Lessons from the Paris massacre, 1961

Lessons from the Paris massacre, 1961
5 min read
27 Oct, 2017
Comment: France may be keen to forget its brutal suppression of Algerian nationalism, but this dark chapter in history offers crucial insight into France's treatment of minorities, writes Malia Bouattia.
French Muslims continue to face discrimination [Getty]
At the height of the war of Algerian independence, 56 years ago, the French state brutally massacred hundreds of Algerians in the streets of Paris.

On the night of October 17, 1961, some 30,000 Muslims - among them children - marched on the streets of Paris against the curfew enforced upon them by the French government.

The protest was called by the Paris chapter of the Algerian National Liberation Front (FLN). An otherwise peaceful protest at the height of the Algerian struggle for independence ended with 300 Muslims drowned, beaten or suffocated to death by French police.

More than 12,000 protesters were arrested and stuffed into buses, then taken to detention centres including the infamous Vélodrome d’Hiver where Jews were previously held before being sent to concentration camps.

Some of the Muslims were killed, others beaten and starved for days on end. All of this took place under the direction of Maurice Papon, chief of the Paris police, who in 1998 was found guilty of crimes against humanity for having deported more than 1,500 Jews from Bordeaux during the Second World War.

What has made this chapter of French history even darker is the fact that it took more than 50 years for the state to apologise for the events - and even then, to say only a handful of lives were claimed. The likes of Papon were never convicted of the crimes they had organised and commanded.

Remembering these horrific acts of police brutality is not only important because of the injustice that continues for the families of those brutally killed, but also because it is important in our analysis of France today and its treatment of minority communities.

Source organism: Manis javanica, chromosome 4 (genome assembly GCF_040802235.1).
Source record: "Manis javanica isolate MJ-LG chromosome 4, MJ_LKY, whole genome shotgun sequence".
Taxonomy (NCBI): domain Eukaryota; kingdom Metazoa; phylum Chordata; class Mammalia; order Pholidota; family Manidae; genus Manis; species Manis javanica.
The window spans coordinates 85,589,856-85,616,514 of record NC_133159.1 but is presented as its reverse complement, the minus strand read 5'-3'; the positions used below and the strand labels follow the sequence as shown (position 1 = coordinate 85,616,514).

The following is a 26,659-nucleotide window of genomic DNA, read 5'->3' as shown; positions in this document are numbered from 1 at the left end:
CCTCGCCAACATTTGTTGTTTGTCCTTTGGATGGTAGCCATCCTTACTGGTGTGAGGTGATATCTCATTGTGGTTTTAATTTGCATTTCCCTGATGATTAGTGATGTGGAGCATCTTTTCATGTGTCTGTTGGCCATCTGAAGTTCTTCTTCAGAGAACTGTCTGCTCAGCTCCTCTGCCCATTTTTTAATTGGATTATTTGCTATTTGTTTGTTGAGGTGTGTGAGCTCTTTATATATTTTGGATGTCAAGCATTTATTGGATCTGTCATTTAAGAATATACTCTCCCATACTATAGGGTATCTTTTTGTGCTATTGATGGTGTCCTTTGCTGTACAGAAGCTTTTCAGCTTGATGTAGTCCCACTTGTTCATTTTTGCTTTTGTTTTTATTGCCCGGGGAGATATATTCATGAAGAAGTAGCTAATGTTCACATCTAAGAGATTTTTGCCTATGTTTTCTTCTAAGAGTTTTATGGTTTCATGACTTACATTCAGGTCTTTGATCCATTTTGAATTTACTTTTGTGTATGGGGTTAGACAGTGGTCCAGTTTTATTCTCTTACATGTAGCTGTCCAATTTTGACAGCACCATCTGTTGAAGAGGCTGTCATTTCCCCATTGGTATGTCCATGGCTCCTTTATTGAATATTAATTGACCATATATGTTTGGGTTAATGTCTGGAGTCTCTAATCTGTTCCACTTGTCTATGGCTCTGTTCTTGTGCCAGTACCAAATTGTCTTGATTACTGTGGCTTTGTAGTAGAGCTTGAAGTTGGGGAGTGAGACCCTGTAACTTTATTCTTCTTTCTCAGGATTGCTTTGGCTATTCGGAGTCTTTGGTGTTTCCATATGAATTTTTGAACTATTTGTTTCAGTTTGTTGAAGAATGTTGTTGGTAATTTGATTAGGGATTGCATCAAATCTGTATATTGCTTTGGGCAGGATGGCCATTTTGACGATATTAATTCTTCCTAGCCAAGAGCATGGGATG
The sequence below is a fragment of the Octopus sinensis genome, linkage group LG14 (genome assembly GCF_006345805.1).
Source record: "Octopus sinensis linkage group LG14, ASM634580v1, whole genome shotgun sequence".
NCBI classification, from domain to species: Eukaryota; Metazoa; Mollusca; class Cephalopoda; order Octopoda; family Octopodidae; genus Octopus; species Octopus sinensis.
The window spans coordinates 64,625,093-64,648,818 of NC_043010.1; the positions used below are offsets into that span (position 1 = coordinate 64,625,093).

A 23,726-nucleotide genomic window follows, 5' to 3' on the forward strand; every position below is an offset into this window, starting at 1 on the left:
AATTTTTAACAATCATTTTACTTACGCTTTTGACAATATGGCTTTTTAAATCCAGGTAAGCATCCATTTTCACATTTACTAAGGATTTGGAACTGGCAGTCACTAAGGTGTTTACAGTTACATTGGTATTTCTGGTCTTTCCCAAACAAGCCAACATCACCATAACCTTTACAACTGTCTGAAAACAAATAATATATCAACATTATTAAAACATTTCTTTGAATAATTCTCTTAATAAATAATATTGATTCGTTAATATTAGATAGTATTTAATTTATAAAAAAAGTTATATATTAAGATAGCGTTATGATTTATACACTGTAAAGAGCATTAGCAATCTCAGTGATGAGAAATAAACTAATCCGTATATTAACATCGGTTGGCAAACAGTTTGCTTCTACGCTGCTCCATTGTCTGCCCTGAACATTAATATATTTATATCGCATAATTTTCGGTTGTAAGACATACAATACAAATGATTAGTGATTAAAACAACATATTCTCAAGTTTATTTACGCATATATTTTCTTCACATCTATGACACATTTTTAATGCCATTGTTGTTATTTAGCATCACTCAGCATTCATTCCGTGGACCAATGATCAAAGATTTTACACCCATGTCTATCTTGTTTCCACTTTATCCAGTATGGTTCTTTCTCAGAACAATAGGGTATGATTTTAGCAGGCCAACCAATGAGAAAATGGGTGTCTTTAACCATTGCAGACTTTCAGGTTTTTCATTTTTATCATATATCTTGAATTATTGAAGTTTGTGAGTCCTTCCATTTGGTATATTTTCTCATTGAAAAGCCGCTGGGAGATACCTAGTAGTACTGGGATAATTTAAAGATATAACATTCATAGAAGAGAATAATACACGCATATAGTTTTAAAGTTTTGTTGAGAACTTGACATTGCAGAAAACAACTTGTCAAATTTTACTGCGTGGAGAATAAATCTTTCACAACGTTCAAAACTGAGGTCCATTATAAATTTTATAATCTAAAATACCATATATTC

The French state refuses to gather information based on race, arguing it would go against the republic's values - and, ironically, reinforce discrimination

It is nothing new that France - like other former colonial empires - has always had a turbulent relationship with the diaspora of its ex-colonies. From its pro-imperialist curricula in schools, its attempts to omit historical events such as the Algerian revolution and subsequent independence, to the systematic oppression of people of colour across French society today.

It is especially hard to quantify the spread of these practices today, or their consequences, because the French state refuses to gather information based on race, arguing it would go against the republic's values - and, ironically, reinforce discrimination. In reality, the absence of numbers allows the French state to claim that there isn't a structural problem to be recognised, faced and dealt with.

It equates absence of proof to absence of crime - an approach that racialised minorities in France regularly contest in the streets, the media and in their artistic endeavours.

The current climate of Islamophobia in France resembles levels of toxicity that led to the fateful night in 1961. Following the recent "terror attacks", the community has been witness to thousands of home raids, the ransacking and even closure of mosques - and hundreds placed under house arrest.